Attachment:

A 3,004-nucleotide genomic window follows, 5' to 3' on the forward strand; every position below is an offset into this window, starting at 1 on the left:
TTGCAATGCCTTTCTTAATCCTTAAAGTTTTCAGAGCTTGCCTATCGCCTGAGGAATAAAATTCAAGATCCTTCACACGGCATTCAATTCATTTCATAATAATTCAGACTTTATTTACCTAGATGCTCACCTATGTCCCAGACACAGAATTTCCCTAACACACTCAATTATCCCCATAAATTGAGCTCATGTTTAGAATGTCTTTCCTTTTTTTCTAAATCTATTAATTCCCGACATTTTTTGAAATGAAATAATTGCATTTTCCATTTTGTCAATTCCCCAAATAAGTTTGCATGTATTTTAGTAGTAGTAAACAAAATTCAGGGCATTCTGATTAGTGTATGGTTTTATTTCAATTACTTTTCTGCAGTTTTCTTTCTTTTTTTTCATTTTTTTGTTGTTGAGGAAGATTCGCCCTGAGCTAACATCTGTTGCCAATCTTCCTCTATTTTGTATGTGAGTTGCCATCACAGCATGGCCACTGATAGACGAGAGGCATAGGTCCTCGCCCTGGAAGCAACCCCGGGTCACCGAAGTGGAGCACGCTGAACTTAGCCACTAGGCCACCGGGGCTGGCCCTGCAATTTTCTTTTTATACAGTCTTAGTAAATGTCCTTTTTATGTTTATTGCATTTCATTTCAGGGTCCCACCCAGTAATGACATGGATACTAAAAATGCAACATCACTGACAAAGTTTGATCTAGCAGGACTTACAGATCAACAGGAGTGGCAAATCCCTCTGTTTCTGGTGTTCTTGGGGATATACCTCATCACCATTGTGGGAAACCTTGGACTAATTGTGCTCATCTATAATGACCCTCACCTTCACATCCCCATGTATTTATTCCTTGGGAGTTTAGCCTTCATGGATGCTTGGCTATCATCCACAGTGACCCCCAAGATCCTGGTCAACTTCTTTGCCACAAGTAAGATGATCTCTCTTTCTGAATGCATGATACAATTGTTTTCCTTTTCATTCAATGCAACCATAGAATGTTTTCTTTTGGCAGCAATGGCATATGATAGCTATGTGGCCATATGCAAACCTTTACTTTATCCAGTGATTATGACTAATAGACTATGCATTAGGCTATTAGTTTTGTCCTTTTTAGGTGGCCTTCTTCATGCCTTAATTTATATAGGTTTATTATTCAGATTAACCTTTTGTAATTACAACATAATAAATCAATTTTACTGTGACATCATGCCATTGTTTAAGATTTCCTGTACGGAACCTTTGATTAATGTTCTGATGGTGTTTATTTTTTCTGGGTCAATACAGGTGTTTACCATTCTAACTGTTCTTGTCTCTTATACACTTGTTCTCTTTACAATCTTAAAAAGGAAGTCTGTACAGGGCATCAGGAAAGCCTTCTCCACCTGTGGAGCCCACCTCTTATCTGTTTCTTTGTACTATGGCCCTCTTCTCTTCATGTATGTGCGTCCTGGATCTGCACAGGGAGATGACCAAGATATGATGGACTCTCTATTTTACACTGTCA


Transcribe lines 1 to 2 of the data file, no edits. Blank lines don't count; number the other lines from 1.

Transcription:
A 3,004-nucleotide genomic window follows, 5' to 3' on the forward strand; every position below is an offset into this window, starting at 1 on the left:
TTGCAATGCCTTTCTTAATCCTTAAAGTTTTCAGAGCTTGCCTATCGCCTGAGGAATAAAATTCAAGATCCTTCACACGGCATTCAATTCATTTCATAATAATTCAGACTTTATTTACCTAGATGCTCACCTATGTCCCAGACACAGAATTTCCCTAACACACTCAATTATCCCCATAAATTGAGCTCATGTTTAGAATGTCTTTCCTTTTTTTCTAAATCTATTAATTCCCGACATTTTTTGAAATGAAATAATTGCATTTTCCATTTTGTCAATTCCCCAAATAAGTTTGCATGTATTTTAGTAGTAGTAAACAAAATTCAGGGCATTCTGATTAGTGTATGGTTTTATTTCAATTACTTTTCTGCAGTTTTCTTTCTTTTTTTTCATTTTTTTGTTGTTGAGGAAGATTCGCCCTGAGCTAACATCTGTTGCCAATCTTCCTCTATTTTGTATGTGAGTTGCCATCACAGCATGGCCACTGATAGACGAGAGGCATAGGTCCTCGCCCTGGAAGCAACCCCGGGTCACCGAAGTGGAGCACGCTGAACTTAGCCACTAGGCCACCGGGGCTGGCCCTGCAATTTTCTTTTTATACAGTCTTAGTAAATGTCCTTTTTATGTTTATTGCATTTCATTTCAGGGTCCCACCCAGTAATGACATGGATACTAAAAATGCAACATCACTGACAAAGTTTGATCTAGCAGGACTTACAGATCAACAGGAGTGGCAAATCCCTCTGTTTCTGGTGTTCTTGGGGATATACCTCATCACCATTGTGGGAAACCTTGGACTAATTGTGCTCATCTATAATGACCCTCACCTTCACATCCCCATGTATTTATTCCTTGGGAGTTTAGCCTTCATGGATGCTTGGCTATCATCCACAGTGACCCCCAAGATCCTGGTCAACTTCTTTGCCACAAGTAAGATGATCTCTCTTTCTGAATGCATGATACAATTGTTTTCCTTTTCATTCAATGCAACCATAGAATGTTTTCTTTTGGCAGCAATGGCATATGATAGCTATGTGGCCATATGCAAACCTTTACTTTATCCAGTGATTATGACTAATAGACTATGCATTAGGCTATTAGTTTTGTCCTTTTTAGGTGGCCTTCTTCATGCCTTAATTTATATAGGTTTATTATTCAGATTAACCTTTTGTAATTACAACATAATAAATCAATTTTACTGTGACATCATGCCATTGTTTAAGATTTCCTGTACGGAACCTTTGATTAATGTTCTGATGGTGTTTATTTTTTCTGGGTCAATACAGGTGTTTACCATTCTAACTGTTCTTGTCTCTTATACACTTGTTCTCTTTACAATCTTAAAAAGGAAGTCTGTACAGGGCATCAGGAAAGCCTTCTCCACCTGTGGAGCCCACCTCTTATCTGTTTCTTTGTACTATGGCCCTCTTCTCTTCATGTATGTGCGTCCTGGATCTGCACAGGGAGATGACCAAGATATGATGGACTCTCTATTTTACACTGTCA